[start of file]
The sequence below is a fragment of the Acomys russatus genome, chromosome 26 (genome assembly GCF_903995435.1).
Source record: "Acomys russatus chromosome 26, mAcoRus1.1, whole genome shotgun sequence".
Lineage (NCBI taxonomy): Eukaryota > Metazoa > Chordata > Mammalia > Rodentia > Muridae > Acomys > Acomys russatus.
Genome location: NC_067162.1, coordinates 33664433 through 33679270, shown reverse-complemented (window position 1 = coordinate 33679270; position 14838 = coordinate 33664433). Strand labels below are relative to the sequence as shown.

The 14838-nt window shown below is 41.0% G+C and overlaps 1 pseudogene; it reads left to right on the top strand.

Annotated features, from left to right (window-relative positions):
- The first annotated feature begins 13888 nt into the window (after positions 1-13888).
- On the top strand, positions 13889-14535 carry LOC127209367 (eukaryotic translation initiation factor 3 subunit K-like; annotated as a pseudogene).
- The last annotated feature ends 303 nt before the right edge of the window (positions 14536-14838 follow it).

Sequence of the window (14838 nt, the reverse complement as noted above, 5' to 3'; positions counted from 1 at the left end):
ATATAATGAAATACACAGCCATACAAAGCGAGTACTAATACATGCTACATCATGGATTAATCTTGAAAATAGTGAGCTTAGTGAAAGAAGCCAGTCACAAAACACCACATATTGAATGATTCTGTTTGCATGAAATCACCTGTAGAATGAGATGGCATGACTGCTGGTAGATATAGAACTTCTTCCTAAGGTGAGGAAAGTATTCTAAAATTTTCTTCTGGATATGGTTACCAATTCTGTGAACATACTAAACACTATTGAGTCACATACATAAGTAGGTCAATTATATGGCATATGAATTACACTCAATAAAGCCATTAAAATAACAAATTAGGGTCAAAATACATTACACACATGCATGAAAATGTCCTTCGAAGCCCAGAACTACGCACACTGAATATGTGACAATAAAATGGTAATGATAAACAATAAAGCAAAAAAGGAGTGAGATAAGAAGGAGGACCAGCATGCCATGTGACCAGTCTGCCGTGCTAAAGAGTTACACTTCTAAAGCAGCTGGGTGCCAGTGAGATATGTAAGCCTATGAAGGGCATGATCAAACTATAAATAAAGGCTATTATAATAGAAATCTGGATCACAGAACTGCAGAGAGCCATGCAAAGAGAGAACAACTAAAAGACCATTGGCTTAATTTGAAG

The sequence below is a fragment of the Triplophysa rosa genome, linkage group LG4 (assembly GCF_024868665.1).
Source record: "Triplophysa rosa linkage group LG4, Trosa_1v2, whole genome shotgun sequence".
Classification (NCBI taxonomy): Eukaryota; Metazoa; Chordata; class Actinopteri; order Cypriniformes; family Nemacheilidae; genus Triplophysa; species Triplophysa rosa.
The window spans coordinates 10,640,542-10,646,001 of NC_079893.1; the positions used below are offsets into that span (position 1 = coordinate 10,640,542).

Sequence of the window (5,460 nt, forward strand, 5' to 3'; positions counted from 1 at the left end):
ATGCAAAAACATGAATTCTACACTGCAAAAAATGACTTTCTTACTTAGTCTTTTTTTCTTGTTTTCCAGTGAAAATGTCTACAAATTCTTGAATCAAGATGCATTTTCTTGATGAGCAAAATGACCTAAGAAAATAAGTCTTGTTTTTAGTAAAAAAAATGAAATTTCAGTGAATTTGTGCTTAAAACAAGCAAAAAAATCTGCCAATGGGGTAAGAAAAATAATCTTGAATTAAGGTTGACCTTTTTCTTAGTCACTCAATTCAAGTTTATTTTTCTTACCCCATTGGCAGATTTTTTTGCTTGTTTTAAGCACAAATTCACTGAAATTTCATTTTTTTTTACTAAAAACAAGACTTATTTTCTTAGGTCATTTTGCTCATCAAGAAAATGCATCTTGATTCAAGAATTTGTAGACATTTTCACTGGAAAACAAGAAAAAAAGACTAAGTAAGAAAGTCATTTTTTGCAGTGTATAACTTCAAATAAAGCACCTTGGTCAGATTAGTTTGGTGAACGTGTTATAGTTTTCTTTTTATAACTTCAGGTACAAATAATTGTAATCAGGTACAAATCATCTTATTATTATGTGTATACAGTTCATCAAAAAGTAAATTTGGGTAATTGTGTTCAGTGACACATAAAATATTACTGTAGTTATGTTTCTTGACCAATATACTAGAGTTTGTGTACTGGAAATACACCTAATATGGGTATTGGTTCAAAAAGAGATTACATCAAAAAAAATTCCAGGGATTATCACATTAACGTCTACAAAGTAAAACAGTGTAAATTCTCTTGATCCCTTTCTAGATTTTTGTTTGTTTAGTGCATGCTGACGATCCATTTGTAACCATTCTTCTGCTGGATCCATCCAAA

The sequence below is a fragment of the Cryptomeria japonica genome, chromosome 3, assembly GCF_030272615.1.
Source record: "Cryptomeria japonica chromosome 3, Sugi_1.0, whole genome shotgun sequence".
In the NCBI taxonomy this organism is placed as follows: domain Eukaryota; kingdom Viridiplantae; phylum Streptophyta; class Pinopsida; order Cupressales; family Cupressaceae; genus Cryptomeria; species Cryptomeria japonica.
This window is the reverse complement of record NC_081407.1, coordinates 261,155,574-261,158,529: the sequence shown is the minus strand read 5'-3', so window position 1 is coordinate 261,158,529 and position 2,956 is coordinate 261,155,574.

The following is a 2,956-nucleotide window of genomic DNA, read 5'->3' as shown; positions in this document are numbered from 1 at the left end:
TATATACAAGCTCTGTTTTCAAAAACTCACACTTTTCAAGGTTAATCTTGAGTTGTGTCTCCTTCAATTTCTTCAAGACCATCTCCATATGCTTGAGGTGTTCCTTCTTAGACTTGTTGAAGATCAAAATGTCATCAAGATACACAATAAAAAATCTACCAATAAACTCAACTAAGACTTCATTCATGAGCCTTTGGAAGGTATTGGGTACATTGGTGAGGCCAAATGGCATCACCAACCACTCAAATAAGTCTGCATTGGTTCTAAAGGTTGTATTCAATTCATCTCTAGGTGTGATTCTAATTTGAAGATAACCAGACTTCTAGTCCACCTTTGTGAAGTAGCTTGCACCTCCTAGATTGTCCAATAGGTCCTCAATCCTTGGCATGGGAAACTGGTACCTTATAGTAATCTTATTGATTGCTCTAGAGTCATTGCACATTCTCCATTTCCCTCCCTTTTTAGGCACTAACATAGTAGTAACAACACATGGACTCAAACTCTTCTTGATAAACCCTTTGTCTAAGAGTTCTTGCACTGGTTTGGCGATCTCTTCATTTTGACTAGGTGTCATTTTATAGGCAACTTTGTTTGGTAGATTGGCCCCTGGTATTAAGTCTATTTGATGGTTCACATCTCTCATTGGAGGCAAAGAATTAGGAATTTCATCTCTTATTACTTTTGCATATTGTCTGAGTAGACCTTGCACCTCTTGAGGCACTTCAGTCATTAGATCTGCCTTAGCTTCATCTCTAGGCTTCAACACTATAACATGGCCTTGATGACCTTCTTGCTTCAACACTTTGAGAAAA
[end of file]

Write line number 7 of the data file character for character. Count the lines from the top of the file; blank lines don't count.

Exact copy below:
- The first annotated feature begins 13888 nt into the window (after positions 1-13888).